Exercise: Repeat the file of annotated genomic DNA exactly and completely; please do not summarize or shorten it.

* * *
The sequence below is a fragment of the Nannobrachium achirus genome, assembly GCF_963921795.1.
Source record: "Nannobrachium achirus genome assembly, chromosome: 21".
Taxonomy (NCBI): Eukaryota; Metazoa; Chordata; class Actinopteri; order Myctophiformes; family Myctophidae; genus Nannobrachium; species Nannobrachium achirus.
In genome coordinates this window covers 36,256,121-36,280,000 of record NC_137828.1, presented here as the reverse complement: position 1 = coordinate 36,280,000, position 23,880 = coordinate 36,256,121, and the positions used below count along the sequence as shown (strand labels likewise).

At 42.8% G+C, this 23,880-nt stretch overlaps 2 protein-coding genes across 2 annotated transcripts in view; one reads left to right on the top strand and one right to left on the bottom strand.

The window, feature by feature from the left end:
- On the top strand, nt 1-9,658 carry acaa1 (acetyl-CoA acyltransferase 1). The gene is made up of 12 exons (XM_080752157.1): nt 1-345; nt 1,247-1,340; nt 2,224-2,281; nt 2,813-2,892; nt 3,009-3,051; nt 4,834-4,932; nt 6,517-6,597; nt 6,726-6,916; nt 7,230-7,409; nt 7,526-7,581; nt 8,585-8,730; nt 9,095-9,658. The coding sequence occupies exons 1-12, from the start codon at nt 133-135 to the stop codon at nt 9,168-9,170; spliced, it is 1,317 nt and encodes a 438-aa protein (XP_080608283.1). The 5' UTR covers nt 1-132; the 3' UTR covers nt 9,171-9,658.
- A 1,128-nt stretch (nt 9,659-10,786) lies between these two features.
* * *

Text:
The sequence below is a fragment of the Nannobrachium achirus genome, assembly GCF_963921795.1.
Source record: "Nannobrachium achirus genome assembly, chromosome: 21".
Taxonomy (NCBI): Eukaryota; Metazoa; Chordata; class Actinopteri; order Myctophiformes; family Myctophidae; genus Nannobrachium; species Nannobrachium achirus.
In genome coordinates this window covers 36,256,121-36,280,000 of record NC_137828.1, presented here as the reverse complement: position 1 = coordinate 36,280,000, position 23,880 = coordinate 36,256,121, and the positions used below count along the sequence as shown (strand labels likewise).

At 42.8% G+C, this 23,880-nt stretch overlaps 2 protein-coding genes across 2 annotated transcripts in view; one reads left to right on the top strand and one right to left on the bottom strand.

The window, feature by feature from the left end:
- On the top strand, nt 1-9,658 carry acaa1 (acetyl-CoA acyltransferase 1). The gene is made up of 12 exons (XM_080752157.1): nt 1-345; nt 1,247-1,340; nt 2,224-2,281; nt 2,813-2,892; nt 3,009-3,051; nt 4,834-4,932; nt 6,517-6,597; nt 6,726-6,916; nt 7,230-7,409; nt 7,526-7,581; nt 8,585-8,730; nt 9,095-9,658. The coding sequence occupies exons 1-12, from the start codon at nt 133-135 to the stop codon at nt 9,168-9,170; spliced, it is 1,317 nt and encodes a 438-aa protein (XP_080608283.1). The 5' UTR covers nt 1-132; the 3' UTR covers nt 9,171-9,658.
- A 1,128-nt stretch (nt 9,659-10,786) lies between these two features.